WAUKESHA -- Another snow day for the Waukesha School District took place on Tuesday, Feb. 12, marking the fifth day this school year where kids get to stay home. The school district is still trying to figure out how to make up this day later in the year. Meantime, all eyes are on the road as concern begins to grow about a dwindling municipal salt supply.
Michael Heger was off to a late start Tuesday morning, with what seemed like white walls closing in around him.
"I heard the sound of a shovel and the snowblower. It woke me up and got me right outside," said Heger. "Anywhere it can go, just throwing it on this pile!"
Heger, and many others in Waukesha, found themselves once again digging out.
"Well this morning was a little challenging for us due to the winds and how hard it snowed," said Waukesha County Highway Supervisor, Rick Gillis.
Rick Gillis is the Waukesha County Highway Supervisors. Crews there hit the road at 3 a.m. A total of 53 trucks will remain on the road until 7 p.m. Tuesday night, with so many storms back to back.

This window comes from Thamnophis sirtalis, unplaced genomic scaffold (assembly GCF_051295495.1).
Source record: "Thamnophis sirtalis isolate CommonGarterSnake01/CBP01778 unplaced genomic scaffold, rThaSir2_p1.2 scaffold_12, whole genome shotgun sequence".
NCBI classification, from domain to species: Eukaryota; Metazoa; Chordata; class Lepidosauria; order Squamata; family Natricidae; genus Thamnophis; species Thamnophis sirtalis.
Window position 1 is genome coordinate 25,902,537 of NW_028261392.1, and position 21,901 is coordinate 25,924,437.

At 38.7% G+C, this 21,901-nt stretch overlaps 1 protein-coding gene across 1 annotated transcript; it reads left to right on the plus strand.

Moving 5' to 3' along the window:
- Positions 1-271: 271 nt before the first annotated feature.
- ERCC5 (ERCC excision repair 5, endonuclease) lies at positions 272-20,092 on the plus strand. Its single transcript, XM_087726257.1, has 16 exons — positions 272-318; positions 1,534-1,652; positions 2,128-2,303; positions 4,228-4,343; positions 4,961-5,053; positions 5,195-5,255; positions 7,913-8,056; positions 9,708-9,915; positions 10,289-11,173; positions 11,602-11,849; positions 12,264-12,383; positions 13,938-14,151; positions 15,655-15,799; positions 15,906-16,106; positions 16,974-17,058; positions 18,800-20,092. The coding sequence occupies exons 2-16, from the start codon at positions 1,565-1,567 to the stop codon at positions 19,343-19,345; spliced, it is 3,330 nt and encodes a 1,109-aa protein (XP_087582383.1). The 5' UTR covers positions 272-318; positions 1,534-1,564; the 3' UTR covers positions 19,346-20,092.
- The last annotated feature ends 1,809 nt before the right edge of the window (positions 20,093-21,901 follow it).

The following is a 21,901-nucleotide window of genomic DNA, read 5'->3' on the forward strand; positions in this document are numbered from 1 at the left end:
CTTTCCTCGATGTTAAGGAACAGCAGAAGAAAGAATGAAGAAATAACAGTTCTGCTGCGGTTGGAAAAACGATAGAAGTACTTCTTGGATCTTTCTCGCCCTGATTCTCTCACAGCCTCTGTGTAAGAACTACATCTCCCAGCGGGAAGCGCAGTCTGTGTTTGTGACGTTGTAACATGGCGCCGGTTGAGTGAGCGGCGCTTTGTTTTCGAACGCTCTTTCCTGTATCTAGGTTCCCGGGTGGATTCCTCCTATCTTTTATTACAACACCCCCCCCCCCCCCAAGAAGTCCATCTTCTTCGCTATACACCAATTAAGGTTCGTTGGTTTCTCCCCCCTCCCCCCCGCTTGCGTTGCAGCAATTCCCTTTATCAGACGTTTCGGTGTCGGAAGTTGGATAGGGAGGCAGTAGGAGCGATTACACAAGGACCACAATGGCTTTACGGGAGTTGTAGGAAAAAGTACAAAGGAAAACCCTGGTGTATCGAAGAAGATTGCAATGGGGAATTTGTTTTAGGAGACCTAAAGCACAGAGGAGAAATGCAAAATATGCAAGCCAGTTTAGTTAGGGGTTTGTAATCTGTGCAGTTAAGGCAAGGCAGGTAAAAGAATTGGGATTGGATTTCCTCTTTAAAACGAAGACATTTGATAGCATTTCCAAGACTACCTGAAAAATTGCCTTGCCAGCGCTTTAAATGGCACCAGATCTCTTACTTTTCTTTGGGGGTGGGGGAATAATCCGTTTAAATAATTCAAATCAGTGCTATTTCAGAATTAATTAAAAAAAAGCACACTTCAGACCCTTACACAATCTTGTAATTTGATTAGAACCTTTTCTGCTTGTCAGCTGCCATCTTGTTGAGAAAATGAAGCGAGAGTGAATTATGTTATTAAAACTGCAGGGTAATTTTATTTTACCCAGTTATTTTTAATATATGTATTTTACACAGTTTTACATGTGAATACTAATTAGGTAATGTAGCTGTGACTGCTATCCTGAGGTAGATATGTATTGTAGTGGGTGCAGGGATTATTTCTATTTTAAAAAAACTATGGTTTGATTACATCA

"We were talking just this morning about possibly mixing in a little bit of sand with our loads," said Gillis.
Gillis says dwindling salt supplies are a concern but not yet a problem.
"We always want to plan like it's going to snow all the way to March 31, and who knows maybe May," said Gillis.
Don't tell that to Judy Ross, who lives along one of Waukesha's steepest streets. At 4th and Madison, she's ready to throw down the shovel for the rest of the season.
"It's not funny anymore," Ross said. "Like my father always used to say: I can remember that curly-haired little girl that loved the snow. Well, I said she grew up. She grew up and she doesn't want to do this anymore."
In between snow storms, the highway department will be dealing with another winter-weather menace: potholes. Crews will be out filling them in Waukesha over the next few days, if weather permits.